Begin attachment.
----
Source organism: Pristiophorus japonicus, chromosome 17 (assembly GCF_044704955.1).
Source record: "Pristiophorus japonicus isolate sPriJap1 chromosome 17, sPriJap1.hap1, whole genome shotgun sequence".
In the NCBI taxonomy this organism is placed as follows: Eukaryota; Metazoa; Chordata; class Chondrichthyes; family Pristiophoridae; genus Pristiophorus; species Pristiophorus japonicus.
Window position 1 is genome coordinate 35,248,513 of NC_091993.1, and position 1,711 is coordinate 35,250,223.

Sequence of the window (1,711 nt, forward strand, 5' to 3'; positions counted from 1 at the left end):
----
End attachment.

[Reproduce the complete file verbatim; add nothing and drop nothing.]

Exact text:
Source organism: Pristiophorus japonicus, chromosome 17 (assembly GCF_044704955.1).
Source record: "Pristiophorus japonicus isolate sPriJap1 chromosome 17, sPriJap1.hap1, whole genome shotgun sequence".
In the NCBI taxonomy this organism is placed as follows: Eukaryota; Metazoa; Chordata; class Chondrichthyes; family Pristiophoridae; genus Pristiophorus; species Pristiophorus japonicus.
Window position 1 is genome coordinate 35,248,513 of NC_091993.1, and position 1,711 is coordinate 35,250,223.

Sequence of the window (1,711 nt, forward strand, 5' to 3'; positions counted from 1 at the left end):